The White House's first black first lady will depart next year. Two commentators consider Michelle Obama's legacy as she prepares to leave office.
Peter Slevin, author of Michelle Obama: A Life
We are not likely to see another American first lady do the hula hoop on the White House lawn, practise kickboxing on an official video, dance in public to Uptown Funk or feed kale chips to comedians dressed in drag on late-night television.
"I'm pretty much willing to make a complete fool of myself to get our kids moving," said Michelle Obama, this most uncommon of first ladies, talking about her efforts to improve kids' health. Nearly eight years on, as she prepares to return to a less public life, the medium and the message will be her legacy.
Obama and her public relations team mastered the internet and social media to reach audiences - especially young audiences - in ways equal parts targeted and unfiltered. She counts her Instagram and Twitter followers by the million. Her videos routinely go viral. She is as comfortable with a whimsical six second Vine as with a crafted 30-minute speech.
But without the message, the medium would be meaningless, and it is her work on economic, social and racial inequality that most animates her and sets her apart. It is also this work, particularly the education of girls of colour in the United States and around the world, that is most likely to define her post-White House life.
First ladies - there has never been a first gentleman - arrive in the White House without a playbook. They have no official duties, no salary, no official job description. Yet critics are ready to pounce from every point on the compass. More so with the first African-American first lady in a country that is anything but post-racial.
Obama made clear that she did not want to do certain things simply because first ladies had always done them. She told her aides: "Don't just put me on a plane, send me someplace and have me smile." As petitioners clamoured for her attention, she declared that she would be purposeful, she would push substantive policies and she would strive to do work that will not evaporate when she leaves.
Childhood obesity disproportionately afflicts low-income Americans and children of colour. The same holds for gaps in education, jobs and wealth. These are disparities that she has seen and studied since her earliest days in a working class household in largely segregated Chicago. Now one of the most recognisable women in the world, she remains determined to do what she can to unstack the deck.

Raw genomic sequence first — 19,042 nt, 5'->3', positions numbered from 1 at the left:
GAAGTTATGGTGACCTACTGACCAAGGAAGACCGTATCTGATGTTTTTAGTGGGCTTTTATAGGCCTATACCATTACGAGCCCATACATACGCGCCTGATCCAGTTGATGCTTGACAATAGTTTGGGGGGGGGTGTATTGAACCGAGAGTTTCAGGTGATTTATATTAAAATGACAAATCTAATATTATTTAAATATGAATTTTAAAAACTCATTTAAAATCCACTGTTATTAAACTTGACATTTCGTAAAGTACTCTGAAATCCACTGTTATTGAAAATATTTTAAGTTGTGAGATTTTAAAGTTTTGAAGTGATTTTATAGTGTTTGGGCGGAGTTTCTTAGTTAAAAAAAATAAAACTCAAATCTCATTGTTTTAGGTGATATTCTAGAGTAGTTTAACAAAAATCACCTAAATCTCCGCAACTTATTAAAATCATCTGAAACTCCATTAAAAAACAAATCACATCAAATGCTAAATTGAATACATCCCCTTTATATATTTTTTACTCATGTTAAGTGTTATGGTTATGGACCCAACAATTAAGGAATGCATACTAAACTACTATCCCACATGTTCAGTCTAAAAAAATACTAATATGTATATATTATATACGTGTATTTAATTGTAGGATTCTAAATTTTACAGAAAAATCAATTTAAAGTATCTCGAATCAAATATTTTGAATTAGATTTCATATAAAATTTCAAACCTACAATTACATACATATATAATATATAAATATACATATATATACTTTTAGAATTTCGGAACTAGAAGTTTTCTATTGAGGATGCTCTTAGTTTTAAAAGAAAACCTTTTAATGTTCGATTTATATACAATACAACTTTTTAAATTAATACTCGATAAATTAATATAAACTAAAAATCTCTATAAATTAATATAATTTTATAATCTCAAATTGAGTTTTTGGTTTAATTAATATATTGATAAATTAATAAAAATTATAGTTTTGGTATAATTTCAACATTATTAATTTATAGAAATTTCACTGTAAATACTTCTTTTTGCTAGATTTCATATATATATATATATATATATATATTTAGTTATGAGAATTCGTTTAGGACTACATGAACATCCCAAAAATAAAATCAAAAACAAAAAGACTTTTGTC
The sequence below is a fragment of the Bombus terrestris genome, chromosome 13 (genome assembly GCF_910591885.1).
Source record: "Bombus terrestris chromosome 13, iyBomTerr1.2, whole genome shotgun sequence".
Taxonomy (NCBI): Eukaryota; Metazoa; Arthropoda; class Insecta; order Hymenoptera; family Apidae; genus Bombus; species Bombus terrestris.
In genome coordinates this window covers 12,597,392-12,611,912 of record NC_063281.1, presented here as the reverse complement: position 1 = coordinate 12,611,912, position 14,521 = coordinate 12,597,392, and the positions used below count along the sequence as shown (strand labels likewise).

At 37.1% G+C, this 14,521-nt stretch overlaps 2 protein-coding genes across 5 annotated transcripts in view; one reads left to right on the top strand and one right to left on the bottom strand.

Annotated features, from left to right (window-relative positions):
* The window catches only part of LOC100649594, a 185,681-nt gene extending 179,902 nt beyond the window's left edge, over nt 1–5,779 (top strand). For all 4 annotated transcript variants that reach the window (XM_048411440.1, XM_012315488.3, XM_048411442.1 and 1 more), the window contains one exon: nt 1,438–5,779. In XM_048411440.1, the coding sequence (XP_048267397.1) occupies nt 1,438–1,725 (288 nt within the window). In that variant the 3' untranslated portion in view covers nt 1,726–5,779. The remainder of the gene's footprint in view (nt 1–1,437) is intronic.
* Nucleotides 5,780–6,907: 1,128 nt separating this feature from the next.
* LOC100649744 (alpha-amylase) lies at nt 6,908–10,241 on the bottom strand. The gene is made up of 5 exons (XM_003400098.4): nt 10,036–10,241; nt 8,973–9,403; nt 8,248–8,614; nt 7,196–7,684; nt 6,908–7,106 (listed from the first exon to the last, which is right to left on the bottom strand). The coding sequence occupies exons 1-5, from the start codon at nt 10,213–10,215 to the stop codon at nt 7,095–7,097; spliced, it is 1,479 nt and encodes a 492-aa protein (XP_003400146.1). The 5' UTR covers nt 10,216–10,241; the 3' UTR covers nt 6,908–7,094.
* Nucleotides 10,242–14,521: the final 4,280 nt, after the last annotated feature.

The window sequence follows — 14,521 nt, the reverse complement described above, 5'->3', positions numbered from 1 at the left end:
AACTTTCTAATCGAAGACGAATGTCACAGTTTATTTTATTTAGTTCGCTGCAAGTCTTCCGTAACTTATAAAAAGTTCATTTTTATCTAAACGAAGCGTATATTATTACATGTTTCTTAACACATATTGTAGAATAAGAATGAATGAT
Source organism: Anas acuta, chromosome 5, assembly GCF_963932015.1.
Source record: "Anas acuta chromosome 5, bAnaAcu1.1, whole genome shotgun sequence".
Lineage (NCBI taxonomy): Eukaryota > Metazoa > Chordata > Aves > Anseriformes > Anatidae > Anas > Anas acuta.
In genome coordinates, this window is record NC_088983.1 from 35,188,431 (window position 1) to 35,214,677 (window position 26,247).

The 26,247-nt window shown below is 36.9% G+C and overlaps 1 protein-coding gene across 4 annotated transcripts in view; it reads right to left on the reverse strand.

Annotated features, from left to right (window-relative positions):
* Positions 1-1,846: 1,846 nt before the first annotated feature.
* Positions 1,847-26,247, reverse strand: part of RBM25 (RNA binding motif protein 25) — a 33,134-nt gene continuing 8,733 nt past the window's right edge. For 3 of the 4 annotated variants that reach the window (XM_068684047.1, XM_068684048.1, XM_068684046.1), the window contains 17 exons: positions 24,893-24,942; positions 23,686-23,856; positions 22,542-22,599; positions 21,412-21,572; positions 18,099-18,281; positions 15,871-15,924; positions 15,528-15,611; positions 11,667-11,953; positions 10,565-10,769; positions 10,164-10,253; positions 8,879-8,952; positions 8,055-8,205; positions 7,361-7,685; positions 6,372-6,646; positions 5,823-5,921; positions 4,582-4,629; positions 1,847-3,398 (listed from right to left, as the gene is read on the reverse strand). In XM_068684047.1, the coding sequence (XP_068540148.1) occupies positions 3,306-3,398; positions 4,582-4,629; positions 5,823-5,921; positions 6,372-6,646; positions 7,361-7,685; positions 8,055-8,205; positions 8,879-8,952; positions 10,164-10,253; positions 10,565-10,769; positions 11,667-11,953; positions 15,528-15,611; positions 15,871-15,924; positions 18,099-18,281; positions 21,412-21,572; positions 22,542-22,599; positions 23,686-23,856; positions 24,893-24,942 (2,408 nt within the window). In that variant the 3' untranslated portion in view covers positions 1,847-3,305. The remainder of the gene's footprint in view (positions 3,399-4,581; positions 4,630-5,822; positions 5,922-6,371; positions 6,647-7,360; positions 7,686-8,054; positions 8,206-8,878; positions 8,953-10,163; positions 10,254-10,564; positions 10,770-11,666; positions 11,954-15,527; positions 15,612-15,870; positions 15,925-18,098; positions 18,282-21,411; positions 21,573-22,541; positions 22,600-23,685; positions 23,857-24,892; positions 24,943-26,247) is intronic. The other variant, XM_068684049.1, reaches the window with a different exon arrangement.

In January, Obama will leave the White House three days after her 52nd birthday. She rules out a formal role in politics. But, unchained from the expectations and constraints of her current existence, she will have much to say.
Alicia Garza, co-founder, Black Lives Matter
In 2008, Barack Obama's election to the White House as the first black president was not the only event that made history: Michelle Obama did so too when she became the first black first lady. Many have observed that Michelle Obama exemplified "black girl magic". She is a Harvard-trained lawyer with the middle name LaVaughn, has excellent fashion sense, and is an activist in her own right. Her legacy for black women is that we can unapologetically be black, even in the White House.
To be clear, I seriously disagree with some of her husband's policies and stances. I've been particularly critical of his tendency to place responsibility for police violence with black communities. In my imagination, after he makes those statements on national television, the first lady scolds him and urges him to take concrete action to improve the lives of black communities across the nation.
But that's just it. Many of us following the last eight years of the Obama presidency may have criticised her husband's policies, but find that Michelle is flawless and can do no wrong. She is meticulous, brilliant, and fun. She holds African dance classes in the White House with the legendary Debbie Allen, and she takes selfies that call for the release of more than 200 African schoolgirls kidnapped by Boko Haram.
She is unabashedly a feminist, the kind that black women and women of colour can relate to. Polished yet unpretentious, she loves her man but is not in any way dependent on him for success, value or worth. That is Michelle Obama's legacy, one that made many of us feel more comfortable in our skin.
As the first lady's second term comes to a close, I hope that she becomes a more visible advocate for improving the conditions of black women's lives so that all black people can thrive.
The moment is ripe for her to join the growing chorus to improve the lives of black women and girls: those who are holding together the tatters of our democracy and our economy, those who are working low wage jobs with little to no protections, those who are being funnelled from a broken economy into an ever expanding prison system.
Though some of us in jest may say "Michelle Obama for President in 2016", I am eagerly looking forward to the next contributions of the first black first lady.
What is International Women's Day?
International Women's Day has been held on 8 March every year since 1913, and has been recognised by the United Nations since 1975.
The UN says it's a time to reflect on progress made, to call for change and to celebrate acts of courage and determination by ordinary women who have played an extraordinary role in the history of their countries and communities.
The theme of this year's day is "Planet 50-50 by 2030" - aiming to achieve global equality in areas such as education and end all forms of discrimination.